Microbial ecology and adaptation in cystic fibrosis airways. / Yang, Lei; Jelsbak, Lars; Molin, Søren.

    In: Environmental Microbiology, Vol. 13, No. 7, 2011, p. 1682-1689.

    Research output: Contribution to journalJournal articleResearchpeer-review

    TY - JOUR

    T1 - Microbial ecology and adaptation in cystic fibrosis airways

    AU - Yang, Lei

    AU - Jelsbak, Lars

    AU - Molin, Søren

    PY - 2011

    Y1 - 2011

    N2 - Chronic infections in the respiratory tracts of cystic fibrosis (CF) patients are important to investigate, both from medical and from fundamental ecological points of view. Cystic fibrosis respiratory tracts can be described as natural environments harbouring persisting microbial communities with Pseudomonas aeruginosa as a dominant pathogen. Various factors contribute to the complexity of this ecosystem, including community composition, dynamics and interactions, as well as heterogeneous distribution and fluctuation of components of the immune system, antibiotics and nutrients. All these elements constitute the selective forces that drive the evolution of the microbes after they migrate from the outer environment to human airways. Pseudomonas aeruginosa adapts to the new environment through genetic changes and exhibits a special lifestyle in chronic CF airways. Understanding the persistent colonization of microbial pathogens in CF patients in the context of ecology and evolution will expand our knowledge of the pathogenesis of chronic infections and improve therapeutic strategies.

    AB - Chronic infections in the respiratory tracts of cystic fibrosis (CF) patients are important to investigate, both from medical and from fundamental ecological points of view. Cystic fibrosis respiratory tracts can be described as natural environments harbouring persisting microbial communities with Pseudomonas aeruginosa as a dominant pathogen. Various factors contribute to the complexity of this ecosystem, including community composition, dynamics and interactions, as well as heterogeneous distribution and fluctuation of components of the immune system, antibiotics and nutrients. All these elements constitute the selective forces that drive the evolution of the microbes after they migrate from the outer environment to human airways. Pseudomonas aeruginosa adapts to the new environment through genetic changes and exhibits a special lifestyle in chronic CF airways. Understanding the persistent colonization of microbial pathogens in CF patients in the context of ecology and evolution will expand our knowledge of the pathogenesis of chronic infections and improve therapeutic strategies.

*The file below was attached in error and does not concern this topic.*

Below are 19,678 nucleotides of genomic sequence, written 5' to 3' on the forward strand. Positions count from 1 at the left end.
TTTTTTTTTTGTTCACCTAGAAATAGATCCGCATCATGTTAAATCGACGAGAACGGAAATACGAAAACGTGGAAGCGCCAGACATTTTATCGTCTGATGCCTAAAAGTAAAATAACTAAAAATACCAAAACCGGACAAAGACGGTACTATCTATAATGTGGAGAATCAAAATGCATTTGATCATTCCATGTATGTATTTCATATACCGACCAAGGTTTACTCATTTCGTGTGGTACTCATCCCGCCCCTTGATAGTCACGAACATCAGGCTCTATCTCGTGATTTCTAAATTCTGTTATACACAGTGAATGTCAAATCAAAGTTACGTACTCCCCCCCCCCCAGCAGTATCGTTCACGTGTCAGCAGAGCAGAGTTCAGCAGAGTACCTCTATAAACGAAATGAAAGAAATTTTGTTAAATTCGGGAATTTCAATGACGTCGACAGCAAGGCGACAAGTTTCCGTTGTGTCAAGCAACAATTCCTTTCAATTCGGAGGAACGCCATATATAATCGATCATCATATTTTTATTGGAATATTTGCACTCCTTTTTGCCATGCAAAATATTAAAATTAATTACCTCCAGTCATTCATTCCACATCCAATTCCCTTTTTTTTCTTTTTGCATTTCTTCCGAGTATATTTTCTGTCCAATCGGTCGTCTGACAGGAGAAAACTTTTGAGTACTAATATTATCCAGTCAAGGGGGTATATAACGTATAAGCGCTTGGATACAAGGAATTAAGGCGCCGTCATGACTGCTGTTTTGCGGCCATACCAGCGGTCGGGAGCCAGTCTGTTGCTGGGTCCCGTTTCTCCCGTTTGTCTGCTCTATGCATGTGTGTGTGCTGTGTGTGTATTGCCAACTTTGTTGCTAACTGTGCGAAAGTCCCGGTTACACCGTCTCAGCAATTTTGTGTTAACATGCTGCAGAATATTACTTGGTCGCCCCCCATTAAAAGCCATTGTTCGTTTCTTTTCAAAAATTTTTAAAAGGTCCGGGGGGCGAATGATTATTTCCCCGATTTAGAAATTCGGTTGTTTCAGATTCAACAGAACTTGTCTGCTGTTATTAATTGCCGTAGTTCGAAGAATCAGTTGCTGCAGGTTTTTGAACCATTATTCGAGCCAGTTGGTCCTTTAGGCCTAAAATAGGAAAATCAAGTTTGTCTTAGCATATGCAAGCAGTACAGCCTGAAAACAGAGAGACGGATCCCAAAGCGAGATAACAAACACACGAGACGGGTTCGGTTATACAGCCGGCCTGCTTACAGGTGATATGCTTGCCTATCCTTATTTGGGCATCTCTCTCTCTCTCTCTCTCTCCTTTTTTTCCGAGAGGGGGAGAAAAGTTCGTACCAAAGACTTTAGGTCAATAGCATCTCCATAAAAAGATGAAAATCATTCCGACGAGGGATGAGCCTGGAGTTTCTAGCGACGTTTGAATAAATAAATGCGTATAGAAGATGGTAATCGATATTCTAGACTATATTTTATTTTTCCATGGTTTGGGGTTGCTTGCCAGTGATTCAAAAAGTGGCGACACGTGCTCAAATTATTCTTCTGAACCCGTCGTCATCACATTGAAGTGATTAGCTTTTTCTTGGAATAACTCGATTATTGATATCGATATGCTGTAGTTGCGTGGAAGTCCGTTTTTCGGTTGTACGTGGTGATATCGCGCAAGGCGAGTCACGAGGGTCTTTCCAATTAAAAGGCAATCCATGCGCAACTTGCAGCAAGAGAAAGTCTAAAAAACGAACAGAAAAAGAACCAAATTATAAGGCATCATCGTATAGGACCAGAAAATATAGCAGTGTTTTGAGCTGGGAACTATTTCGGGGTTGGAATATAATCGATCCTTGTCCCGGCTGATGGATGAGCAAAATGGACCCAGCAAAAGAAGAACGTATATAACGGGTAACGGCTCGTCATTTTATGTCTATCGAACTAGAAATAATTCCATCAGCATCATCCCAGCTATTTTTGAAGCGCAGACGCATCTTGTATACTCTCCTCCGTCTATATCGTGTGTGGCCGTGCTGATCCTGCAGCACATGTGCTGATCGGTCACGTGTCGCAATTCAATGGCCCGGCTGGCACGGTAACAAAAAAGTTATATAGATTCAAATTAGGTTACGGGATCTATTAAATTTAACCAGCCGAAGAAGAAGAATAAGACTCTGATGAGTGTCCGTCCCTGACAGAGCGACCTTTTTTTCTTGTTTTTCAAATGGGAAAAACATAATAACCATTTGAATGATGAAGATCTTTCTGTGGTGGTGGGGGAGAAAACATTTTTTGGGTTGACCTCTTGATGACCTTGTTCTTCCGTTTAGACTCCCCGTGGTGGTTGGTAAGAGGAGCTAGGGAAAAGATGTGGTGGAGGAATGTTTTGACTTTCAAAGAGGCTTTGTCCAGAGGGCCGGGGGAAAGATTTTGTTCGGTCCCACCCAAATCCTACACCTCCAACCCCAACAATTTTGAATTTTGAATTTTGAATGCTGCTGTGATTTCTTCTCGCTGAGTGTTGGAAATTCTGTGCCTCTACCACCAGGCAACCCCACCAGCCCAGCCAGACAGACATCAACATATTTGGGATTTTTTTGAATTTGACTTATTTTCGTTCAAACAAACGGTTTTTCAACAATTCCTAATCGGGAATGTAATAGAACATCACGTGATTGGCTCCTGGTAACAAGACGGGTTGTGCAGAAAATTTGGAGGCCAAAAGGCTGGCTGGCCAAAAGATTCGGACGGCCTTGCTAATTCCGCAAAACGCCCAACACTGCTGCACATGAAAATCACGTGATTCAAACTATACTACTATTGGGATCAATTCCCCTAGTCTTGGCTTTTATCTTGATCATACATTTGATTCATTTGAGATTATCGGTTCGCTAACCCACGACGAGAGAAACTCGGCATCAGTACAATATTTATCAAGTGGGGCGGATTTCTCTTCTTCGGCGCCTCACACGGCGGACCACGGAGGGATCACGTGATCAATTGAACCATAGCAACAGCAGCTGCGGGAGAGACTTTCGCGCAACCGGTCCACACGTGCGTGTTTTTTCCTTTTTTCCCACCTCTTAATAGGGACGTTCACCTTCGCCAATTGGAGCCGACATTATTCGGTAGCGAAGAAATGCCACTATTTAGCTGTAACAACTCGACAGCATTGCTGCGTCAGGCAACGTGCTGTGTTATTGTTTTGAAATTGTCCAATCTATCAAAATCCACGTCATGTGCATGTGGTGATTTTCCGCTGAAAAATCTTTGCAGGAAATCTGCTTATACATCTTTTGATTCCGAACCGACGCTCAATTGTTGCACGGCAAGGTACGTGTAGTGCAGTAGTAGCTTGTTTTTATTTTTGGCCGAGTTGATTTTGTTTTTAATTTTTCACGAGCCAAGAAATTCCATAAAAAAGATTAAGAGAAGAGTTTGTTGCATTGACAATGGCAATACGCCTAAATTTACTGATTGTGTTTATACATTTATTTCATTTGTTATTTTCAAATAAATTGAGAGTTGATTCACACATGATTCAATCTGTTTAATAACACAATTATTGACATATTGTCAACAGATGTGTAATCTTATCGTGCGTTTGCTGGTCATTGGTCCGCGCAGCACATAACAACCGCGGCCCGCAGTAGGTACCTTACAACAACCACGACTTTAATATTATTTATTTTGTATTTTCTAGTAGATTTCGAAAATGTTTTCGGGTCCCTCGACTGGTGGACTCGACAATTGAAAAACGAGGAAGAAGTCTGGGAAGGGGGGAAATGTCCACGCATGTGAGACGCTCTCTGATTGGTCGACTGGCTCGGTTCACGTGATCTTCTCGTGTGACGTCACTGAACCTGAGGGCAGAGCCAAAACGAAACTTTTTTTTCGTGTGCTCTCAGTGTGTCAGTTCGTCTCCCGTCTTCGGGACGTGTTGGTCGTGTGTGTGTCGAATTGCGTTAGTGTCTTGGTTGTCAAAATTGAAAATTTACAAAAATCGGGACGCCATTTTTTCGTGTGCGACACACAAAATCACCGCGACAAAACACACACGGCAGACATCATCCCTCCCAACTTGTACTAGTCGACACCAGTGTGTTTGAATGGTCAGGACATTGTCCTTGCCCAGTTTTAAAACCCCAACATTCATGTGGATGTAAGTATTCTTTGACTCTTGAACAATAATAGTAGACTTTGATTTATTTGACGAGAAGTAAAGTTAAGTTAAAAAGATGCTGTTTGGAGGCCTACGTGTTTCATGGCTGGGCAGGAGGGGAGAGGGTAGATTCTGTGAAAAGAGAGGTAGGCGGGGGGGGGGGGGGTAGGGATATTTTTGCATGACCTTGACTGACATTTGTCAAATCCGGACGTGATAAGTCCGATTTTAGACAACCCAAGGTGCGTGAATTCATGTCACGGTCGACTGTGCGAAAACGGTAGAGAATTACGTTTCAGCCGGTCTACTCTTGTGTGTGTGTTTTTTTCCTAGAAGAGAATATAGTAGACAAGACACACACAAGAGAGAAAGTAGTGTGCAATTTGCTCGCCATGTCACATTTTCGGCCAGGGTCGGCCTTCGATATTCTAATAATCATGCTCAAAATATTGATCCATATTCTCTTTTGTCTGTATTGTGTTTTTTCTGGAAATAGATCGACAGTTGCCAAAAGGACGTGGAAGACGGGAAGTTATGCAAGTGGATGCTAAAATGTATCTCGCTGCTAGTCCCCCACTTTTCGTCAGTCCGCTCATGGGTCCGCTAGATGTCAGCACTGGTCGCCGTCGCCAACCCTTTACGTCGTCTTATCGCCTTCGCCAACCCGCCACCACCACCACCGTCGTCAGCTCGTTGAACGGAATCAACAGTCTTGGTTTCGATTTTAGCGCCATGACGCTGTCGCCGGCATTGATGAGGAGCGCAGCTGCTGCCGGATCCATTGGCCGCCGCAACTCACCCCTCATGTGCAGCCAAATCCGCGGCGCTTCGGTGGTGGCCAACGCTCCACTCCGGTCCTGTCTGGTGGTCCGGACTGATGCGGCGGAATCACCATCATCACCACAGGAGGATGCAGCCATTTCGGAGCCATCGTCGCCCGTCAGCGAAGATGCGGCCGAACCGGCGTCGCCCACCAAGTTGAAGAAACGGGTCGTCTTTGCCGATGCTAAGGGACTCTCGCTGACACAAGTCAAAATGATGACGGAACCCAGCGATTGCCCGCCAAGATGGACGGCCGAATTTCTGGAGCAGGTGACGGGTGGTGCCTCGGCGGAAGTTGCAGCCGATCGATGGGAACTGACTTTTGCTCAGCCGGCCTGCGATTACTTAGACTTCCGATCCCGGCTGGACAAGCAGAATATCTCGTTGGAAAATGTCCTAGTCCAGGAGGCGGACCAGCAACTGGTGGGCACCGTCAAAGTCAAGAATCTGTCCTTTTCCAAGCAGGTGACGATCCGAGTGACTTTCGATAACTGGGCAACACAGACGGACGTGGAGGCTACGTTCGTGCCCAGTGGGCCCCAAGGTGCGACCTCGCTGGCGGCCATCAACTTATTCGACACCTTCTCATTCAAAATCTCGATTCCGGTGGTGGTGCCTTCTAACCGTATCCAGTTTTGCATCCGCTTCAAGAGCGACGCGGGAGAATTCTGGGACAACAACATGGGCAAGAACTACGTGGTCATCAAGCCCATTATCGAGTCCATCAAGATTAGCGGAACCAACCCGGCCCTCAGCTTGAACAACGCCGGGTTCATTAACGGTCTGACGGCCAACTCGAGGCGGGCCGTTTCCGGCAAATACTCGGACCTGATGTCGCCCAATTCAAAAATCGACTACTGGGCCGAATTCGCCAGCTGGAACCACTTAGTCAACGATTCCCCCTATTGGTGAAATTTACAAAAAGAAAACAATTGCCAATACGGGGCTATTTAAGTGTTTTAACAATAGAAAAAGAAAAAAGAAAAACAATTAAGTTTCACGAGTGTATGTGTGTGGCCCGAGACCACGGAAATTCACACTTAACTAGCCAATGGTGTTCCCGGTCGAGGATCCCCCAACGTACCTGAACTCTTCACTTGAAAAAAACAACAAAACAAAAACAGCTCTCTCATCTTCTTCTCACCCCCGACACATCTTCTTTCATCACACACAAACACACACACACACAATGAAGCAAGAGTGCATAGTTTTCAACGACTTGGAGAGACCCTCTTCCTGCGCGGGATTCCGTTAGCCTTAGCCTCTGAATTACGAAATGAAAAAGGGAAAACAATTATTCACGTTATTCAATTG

U2 - 10.1111/j.1462-2920.2011.02459.x

    DO - 10.1111/j.1462-2920.2011.02459.x

    M3 - Journal article

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    EP - 1689

    JO - Environmental Microbiology

    JF - Environmental Microbiology

    SN - 1462-2912